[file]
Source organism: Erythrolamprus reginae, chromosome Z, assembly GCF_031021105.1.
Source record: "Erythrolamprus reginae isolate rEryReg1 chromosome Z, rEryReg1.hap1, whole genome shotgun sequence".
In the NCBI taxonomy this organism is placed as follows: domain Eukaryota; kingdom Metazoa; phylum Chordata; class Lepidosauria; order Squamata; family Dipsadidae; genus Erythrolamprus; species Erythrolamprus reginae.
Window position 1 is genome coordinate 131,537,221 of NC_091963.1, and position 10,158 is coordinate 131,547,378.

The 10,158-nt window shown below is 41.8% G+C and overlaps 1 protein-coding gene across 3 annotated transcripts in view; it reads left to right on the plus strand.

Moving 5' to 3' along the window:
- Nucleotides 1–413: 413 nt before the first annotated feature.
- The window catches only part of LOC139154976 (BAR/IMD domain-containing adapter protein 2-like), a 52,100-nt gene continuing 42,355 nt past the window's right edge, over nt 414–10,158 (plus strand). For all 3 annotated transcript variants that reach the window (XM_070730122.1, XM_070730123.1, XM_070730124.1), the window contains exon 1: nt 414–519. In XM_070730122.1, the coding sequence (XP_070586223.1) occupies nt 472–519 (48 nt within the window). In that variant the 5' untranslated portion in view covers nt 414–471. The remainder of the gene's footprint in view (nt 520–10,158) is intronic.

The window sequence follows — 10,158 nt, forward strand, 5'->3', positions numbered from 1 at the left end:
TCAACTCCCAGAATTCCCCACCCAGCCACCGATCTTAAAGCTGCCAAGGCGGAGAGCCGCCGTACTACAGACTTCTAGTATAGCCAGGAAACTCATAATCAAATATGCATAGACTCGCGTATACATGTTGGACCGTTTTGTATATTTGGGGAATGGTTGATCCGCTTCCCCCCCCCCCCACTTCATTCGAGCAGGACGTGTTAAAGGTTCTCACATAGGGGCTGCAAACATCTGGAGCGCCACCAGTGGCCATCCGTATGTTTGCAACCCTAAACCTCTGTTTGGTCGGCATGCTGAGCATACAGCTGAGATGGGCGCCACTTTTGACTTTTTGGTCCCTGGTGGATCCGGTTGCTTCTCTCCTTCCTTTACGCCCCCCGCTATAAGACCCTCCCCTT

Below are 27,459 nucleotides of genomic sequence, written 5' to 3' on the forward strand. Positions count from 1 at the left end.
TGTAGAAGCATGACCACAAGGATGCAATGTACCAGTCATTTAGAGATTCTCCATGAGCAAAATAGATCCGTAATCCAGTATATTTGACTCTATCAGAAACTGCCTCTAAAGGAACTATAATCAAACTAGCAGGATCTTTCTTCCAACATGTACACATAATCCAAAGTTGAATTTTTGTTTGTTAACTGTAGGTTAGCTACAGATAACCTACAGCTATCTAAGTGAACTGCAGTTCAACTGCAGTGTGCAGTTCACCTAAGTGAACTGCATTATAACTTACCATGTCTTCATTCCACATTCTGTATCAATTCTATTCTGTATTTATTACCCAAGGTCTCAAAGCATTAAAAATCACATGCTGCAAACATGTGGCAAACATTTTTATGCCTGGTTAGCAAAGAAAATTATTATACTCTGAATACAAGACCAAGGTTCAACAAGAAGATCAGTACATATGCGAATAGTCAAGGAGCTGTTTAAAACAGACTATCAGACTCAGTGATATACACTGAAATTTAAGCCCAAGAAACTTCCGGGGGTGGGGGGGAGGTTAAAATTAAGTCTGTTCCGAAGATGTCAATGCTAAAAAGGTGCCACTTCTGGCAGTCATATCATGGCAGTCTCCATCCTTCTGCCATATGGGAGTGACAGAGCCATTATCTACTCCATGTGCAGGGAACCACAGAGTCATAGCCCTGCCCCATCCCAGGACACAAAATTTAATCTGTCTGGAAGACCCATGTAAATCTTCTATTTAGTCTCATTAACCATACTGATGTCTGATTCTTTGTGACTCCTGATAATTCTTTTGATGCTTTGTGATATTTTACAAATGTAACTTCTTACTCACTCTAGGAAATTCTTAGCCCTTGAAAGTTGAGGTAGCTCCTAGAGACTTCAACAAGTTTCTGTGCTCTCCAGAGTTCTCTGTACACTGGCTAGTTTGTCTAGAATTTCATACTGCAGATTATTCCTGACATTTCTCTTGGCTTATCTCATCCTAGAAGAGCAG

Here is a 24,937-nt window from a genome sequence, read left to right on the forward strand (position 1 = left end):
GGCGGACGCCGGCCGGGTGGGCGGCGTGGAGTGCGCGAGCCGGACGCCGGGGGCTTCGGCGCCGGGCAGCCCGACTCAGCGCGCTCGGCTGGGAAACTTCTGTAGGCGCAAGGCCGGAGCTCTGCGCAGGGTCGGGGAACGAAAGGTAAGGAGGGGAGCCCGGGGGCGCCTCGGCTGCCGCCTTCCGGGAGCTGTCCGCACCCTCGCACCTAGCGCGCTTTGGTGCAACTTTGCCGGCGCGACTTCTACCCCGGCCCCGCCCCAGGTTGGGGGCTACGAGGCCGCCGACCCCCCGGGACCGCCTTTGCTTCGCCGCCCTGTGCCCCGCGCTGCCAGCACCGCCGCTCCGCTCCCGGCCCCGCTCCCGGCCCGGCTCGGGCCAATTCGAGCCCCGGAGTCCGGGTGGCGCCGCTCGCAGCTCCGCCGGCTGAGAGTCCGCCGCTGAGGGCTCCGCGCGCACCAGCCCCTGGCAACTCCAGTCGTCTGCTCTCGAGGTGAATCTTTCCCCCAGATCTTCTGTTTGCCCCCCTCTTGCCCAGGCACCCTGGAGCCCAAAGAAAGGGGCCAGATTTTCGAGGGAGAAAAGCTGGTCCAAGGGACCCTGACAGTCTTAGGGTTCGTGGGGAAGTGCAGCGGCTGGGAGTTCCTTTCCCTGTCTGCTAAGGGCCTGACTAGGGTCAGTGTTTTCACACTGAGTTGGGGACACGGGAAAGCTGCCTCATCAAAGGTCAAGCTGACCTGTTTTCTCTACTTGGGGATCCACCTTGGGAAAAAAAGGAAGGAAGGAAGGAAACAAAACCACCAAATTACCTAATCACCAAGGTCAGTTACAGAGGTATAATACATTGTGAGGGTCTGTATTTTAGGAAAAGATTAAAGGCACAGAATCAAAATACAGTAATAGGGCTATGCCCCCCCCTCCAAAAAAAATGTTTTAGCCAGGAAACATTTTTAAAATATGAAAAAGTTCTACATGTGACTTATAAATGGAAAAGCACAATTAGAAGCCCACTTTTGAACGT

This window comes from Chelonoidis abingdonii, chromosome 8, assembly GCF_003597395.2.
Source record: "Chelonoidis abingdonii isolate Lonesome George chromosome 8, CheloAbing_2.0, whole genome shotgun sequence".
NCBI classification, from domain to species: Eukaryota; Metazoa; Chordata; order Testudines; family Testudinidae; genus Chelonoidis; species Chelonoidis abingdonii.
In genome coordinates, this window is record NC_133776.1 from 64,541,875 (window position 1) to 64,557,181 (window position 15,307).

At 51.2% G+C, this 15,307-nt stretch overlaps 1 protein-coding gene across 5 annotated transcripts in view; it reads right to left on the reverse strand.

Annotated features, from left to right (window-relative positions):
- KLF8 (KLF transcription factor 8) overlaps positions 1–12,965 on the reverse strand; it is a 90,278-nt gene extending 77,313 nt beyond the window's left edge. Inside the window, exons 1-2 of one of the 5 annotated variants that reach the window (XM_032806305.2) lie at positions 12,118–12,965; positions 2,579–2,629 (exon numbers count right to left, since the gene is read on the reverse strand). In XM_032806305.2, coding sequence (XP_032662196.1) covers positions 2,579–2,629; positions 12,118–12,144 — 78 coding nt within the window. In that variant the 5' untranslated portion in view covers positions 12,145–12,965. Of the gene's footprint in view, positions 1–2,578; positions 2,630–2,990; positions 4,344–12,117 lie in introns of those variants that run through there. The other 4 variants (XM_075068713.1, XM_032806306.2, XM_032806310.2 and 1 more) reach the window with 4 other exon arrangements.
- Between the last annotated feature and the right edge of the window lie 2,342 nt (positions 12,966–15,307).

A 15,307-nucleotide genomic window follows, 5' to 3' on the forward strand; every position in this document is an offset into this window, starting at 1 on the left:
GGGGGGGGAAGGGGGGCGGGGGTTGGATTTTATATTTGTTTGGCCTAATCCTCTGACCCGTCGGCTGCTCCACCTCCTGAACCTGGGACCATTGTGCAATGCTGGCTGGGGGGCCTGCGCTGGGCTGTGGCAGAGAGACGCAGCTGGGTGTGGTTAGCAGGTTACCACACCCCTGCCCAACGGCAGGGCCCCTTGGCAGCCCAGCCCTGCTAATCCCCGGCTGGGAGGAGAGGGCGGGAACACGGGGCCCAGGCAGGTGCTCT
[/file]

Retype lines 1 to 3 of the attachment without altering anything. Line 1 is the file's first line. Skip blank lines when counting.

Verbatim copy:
Source organism: Erythrolamprus reginae, chromosome Z, assembly GCF_031021105.1.
Source record: "Erythrolamprus reginae isolate rEryReg1 chromosome Z, rEryReg1.hap1, whole genome shotgun sequence".
In the NCBI taxonomy this organism is placed as follows: domain Eukaryota; kingdom Metazoa; phylum Chordata; class Lepidosauria; order Squamata; family Dipsadidae; genus Erythrolamprus; species Erythrolamprus reginae.